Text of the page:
In 2021, Dr. Mallika Govindan, a family medicine resident at Mount Sinai Health System, got disappointing news. Even though she had pursued a career in medicine in order to become an abortion provider—and had chosen a residency in New York City, where she felt she would get the best training—she wouldn’t be able to learn how to provide abortion care locally. Because of pandemic precautions, Planned Parenthood New York City, which trains many medical residents, had to scale back its abortion training program.
Govindan spent months researching other options and applying for scholarships. In February 2022, she traveled to Chicago for 12 days of abortion training with a reproductive health care nonprofit.
It was hard for Govindan to get abortion training—but in Chicago, she kept hearing murmurs that it might soon get even tougher for medical residents like her. The abortion providers supervising her said that training residents might become more challenging if Roe v. Wade were overturned; as clinics in places like Chicago stretch their capacity to meet rising demand for abortion care from people traveling from states where the procedure is banned, they might decide to stop training residents from out-of-state to accommodate the influx of patients.
Govindan worries that making abortion training even less accessible to doctors will make it much harder for people to get proper care. “There’s such a shortage of doctors and providers as a whole,” she says. “The [number] who are willing to do this is even smaller.”
Abortion training for medical residents is already a logistical nightmare in the U.S. Ob-gyn residencies are required by the Accreditation Council for Graduate Medical Education (ACGME) to offer abortion training in order to be accredited, though residents can opt out if they choose. Training usually consists of a weeks- or months-long rotation at a local abortion clinic or hospital. But these sites are in short supply. Nearly 90% of U.S. counties do not currently have a clinic that provides abortion care—meaning the ones that do exist are likely to be overrun by both patients and trainees if Roe v. Wade is overturned. According to an article published by the American College of Obstetricians and Gynecologists (ACOG) in April, nearly 44% of current ob-gyn residents in the U.S. are training in states that are certain or likely to ban abortion should Roe v. Wade be repealed.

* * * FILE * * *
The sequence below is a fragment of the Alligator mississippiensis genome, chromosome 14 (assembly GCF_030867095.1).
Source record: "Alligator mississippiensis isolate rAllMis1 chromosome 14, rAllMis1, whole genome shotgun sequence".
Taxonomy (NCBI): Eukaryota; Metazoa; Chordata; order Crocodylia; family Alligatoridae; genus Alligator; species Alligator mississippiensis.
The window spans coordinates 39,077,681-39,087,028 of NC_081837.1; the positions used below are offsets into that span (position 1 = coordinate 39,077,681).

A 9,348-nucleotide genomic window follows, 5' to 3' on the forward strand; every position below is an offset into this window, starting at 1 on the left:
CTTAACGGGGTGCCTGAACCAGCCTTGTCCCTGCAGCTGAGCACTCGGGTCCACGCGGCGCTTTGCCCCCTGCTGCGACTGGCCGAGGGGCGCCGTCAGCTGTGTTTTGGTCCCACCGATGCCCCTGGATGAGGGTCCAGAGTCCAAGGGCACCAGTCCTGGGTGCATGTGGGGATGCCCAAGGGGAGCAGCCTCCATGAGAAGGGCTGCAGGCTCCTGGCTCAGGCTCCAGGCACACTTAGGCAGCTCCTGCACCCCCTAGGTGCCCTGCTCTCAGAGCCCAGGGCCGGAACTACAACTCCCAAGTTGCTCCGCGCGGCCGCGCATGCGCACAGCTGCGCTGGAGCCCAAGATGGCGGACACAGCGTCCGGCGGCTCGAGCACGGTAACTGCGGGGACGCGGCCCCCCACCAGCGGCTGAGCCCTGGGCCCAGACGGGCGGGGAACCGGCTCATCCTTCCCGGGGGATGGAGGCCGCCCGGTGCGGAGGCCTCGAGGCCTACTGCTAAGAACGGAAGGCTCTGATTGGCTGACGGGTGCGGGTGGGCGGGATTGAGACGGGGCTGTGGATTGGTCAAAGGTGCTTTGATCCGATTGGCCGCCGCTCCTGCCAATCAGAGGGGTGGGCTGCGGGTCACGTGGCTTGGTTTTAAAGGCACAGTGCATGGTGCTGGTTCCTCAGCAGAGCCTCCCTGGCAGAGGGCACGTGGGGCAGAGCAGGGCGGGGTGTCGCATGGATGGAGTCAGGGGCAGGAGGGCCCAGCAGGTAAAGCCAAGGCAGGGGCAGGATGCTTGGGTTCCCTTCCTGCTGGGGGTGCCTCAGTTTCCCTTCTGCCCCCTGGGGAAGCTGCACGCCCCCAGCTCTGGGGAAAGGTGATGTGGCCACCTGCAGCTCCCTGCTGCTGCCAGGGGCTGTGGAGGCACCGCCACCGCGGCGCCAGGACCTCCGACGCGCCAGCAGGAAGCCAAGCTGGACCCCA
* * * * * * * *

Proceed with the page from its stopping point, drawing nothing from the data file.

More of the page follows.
In a statement, an ACGME spokesperson said the organization is preparing for the Supreme Court’s decision. “Should it become illegal in some states to perform aspects of family planning, the ACGME is exploring alternative pathways for completing this training. At this time, the ACGME requirements remain the same”—including that all ACGME-accredited ob-gyn programs must have family-planning curriculum and “experiential training in the complications of abortions and the opportunity for direct procedural training in terminations of pregnancy. Access to experience with induced abortion must be part of the curriculum in order to ensure that physicians in training have the opportunity to gain the experience necessary to care for all of their patients’ needs.” Programs that restrict abortions or other family-planning services “must arrange for such resident training to occur at another institution.”
In a state like Utah, it’s already hard to be an ob-gyn, says Dr. David Turok, associate professor in the University of Utah department of obstetrics and gynecology and chief of the division of family planning. A state law enacted in 2017 requires doctors to tell their patients seeking abortions several lies that aren’t backed by science, Turok says, including a requirement to say that the abortion medication mifepristone is reversible. Providers are also required by law to give patients pain medication—for the fetus—20 weeks or more into a pregnancy, which doctors say is scientifically unfounded. But the looming abortion restrictions if Roe v. Wade ended would be “on a whole different level,” Turok says.